Comments On The Hurt Locker
by a soldier's father, Abbot John
-- Shakespeare, Romeo and Juliet, Act 2, Scene 2.
I have a son in the military currently serving in Iraq. He's a foot soldier in the 82nd Airborne, 504th Regiment, Red Devils Company.
After he enlisted, his mother and I would go to where he was stationed to attend each of his "rites of passage" ceremonies. The Army does ceremony well, even at the grunt end. They keep everything moving, and they don't give you any time to ask questions. It's not college. No one there is going to waste any time talking about your son or daughter's "potential." They either made the grade or they didn't.
There's a part of you that hopes your kid will fail and get booted out as honorably as possible. There's another part that makes you swell with pride at what he's doing. Parental reassurance is given at every step. The Captain finally advises, "Don't watch the TV news. Don't believe a word you hear about this or that horror. The main job of this Army is to protect this country and, in doing so, to bring your kids home." You want to believe. You really do.
I took the advice to heart and avoided watching anything - TV, movies, documentaries, that had to do with Iraq or Afghanistan. With the caveat that I should on no account allow my wife to watch The Hurt Locker, the film was recommended to me by several people. I was persuaded, and I watched it, sitting alone at home. Half an hour into the film, my wife walked in and asked what I was watching. I told her and she marched out of the room repeating, "I don't want to see. I don't want to see..." trying to drown out the dialogue. She is very active in various "support our troops" type organizations, and the friends she's made knew her well enough to warn her. Women view war differently from the way men view war - which is probably why the film, which is directed by a woman, Kathryn Bigelow, is so different from the usual war films.
The hardest part of watching it was the realism. Our son communicates with us regularly, emailing photos that seem interchangeable with many scenes in the film - such as the "rough-housing" that goes on in the barracks. And, when they first arrived, he and his buddies also tried to befriend the kids, giving them candy and "wheeling and dealing" for petty stuff. The kids, who always seemed attracted to our guys, were just as pesky; and, as in the film, the guys' efforts to be friendly with them waned over time. By the time the troops were on the Syrian border they would threaten anyone walking towards them within a radius of 75 yards. For good reason.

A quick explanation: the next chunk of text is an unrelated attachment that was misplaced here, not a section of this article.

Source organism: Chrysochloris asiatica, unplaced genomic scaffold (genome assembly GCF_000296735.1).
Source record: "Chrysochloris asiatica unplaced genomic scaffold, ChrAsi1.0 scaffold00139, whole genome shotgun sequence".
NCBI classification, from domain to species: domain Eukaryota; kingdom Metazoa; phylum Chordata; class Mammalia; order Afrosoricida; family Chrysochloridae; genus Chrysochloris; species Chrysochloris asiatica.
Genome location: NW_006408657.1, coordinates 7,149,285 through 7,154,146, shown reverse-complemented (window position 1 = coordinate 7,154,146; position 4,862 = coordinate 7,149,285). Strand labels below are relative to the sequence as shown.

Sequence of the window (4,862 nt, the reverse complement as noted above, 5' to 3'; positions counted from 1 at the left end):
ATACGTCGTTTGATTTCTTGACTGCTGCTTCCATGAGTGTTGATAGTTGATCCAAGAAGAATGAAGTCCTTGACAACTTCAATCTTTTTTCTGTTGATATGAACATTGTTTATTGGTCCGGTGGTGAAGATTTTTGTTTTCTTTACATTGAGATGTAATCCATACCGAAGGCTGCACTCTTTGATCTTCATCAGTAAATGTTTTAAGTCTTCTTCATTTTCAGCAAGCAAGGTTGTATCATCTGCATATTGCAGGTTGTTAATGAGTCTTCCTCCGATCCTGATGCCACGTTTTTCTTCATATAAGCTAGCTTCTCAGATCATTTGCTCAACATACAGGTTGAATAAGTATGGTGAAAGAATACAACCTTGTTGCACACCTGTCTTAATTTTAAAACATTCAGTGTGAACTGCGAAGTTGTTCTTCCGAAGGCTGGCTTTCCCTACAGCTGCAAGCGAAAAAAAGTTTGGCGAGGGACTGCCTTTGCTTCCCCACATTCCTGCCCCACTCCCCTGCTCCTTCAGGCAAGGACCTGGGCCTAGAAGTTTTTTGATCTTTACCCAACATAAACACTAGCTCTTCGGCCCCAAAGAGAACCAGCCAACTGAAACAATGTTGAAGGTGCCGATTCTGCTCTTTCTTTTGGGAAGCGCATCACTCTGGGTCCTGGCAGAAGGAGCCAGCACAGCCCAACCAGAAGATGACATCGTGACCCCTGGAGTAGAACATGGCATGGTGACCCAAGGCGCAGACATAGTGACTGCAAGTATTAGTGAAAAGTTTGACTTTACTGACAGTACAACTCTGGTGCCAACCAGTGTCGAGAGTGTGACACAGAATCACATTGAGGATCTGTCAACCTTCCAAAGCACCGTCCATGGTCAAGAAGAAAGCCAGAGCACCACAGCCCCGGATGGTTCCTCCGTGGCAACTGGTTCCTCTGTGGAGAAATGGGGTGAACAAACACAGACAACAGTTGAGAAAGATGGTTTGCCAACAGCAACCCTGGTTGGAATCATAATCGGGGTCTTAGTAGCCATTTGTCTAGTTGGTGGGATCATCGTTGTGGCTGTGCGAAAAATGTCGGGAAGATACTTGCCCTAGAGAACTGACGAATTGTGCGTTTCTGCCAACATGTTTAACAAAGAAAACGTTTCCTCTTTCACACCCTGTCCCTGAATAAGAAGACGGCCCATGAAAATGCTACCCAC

Their social/military interactions and dialogue could have been taken from the film's script. They even had a buddy who reminded me of William James, the film's lead character whose job is defusing bombs: fearless; don't give a shit; just track down the bad guys and kill them; no questions about the reason for the war; acceptance of the fact that they're right in the middle of it; and a "what the hell" attitude.
Voluntary military service in wartime represents something different to each soldier. Most know why they're there: a patriotic spirit; the opportunity to learn a trade; the chance for a college education; the adventure; a military career; or in James' case, the thrill of danger. Still, there is a time in every war when the individual soldier questions why he's there. Dramatically, as in The Hurt Locker, it's after a loss of someone or a close call with death. But as in most of life's experiences, the question arises more during those immense stretches of pregnant inactivity. It's the same in real life or in the film: a frayed family life or one that is completely unraveling; a girl friend who's about to deliver a baby; a wife who's had enough of loneliness; and money... always there's a lack of money.